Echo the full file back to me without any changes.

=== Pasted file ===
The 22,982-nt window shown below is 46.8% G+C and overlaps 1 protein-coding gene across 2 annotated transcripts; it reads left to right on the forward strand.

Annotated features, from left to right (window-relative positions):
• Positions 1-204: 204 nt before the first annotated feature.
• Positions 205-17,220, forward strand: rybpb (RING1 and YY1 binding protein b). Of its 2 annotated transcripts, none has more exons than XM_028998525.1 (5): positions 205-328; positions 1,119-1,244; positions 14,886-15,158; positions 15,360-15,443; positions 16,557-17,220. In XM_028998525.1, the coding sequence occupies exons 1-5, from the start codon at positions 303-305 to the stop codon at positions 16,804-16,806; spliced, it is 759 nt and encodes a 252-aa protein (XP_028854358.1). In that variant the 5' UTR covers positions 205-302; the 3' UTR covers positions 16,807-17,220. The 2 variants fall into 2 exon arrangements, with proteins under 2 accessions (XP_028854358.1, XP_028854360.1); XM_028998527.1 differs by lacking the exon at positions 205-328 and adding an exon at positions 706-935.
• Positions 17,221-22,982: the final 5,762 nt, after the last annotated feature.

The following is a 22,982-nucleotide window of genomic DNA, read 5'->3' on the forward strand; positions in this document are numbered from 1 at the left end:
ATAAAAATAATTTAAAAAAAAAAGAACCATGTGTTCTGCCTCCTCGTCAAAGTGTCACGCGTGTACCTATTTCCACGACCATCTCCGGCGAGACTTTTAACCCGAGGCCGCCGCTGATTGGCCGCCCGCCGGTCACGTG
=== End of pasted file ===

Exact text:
The 22,982-nt window shown below is 46.8% G+C and overlaps 1 protein-coding gene across 2 annotated transcripts; it reads left to right on the forward strand.

Annotated features, from left to right (window-relative positions):
• Positions 1-204: 204 nt before the first annotated feature.
• Positions 205-17,220, forward strand: rybpb (RING1 and YY1 binding protein b). Of its 2 annotated transcripts, none has more exons than XM_028998525.1 (5): positions 205-328; positions 1,119-1,244; positions 14,886-15,158; positions 15,360-15,443; positions 16,557-17,220. In XM_028998525.1, the coding sequence occupies exons 1-5, from the start codon at positions 303-305 to the stop codon at positions 16,804-16,806; spliced, it is 759 nt and encodes a 252-aa protein (XP_028854358.1). In that variant the 5' UTR covers positions 205-302; the 3' UTR covers positions 16,807-17,220. The 2 variants fall into 2 exon arrangements, with proteins under 2 accessions (XP_028854358.1, XP_028854360.1); XM_028998527.1 differs by lacking the exon at positions 205-328 and adding an exon at positions 706-935.
• Positions 17,221-22,982: the final 5,762 nt, after the last annotated feature.

The following is a 22,982-nucleotide window of genomic DNA, read 5'->3' on the forward strand; positions in this document are numbered from 1 at the left end:
ATAAAAATAATTTAAAAAAAAAAGAACCATGTGTTCTGCCTCCTCGTCAAAGTGTCACGCGTGTACCTATTTCCACGACCATCTCCGGCGAGACTTTTAACCCGAGGCCGCCGCTGATTGGCCGCCCGCCGGTCACGTG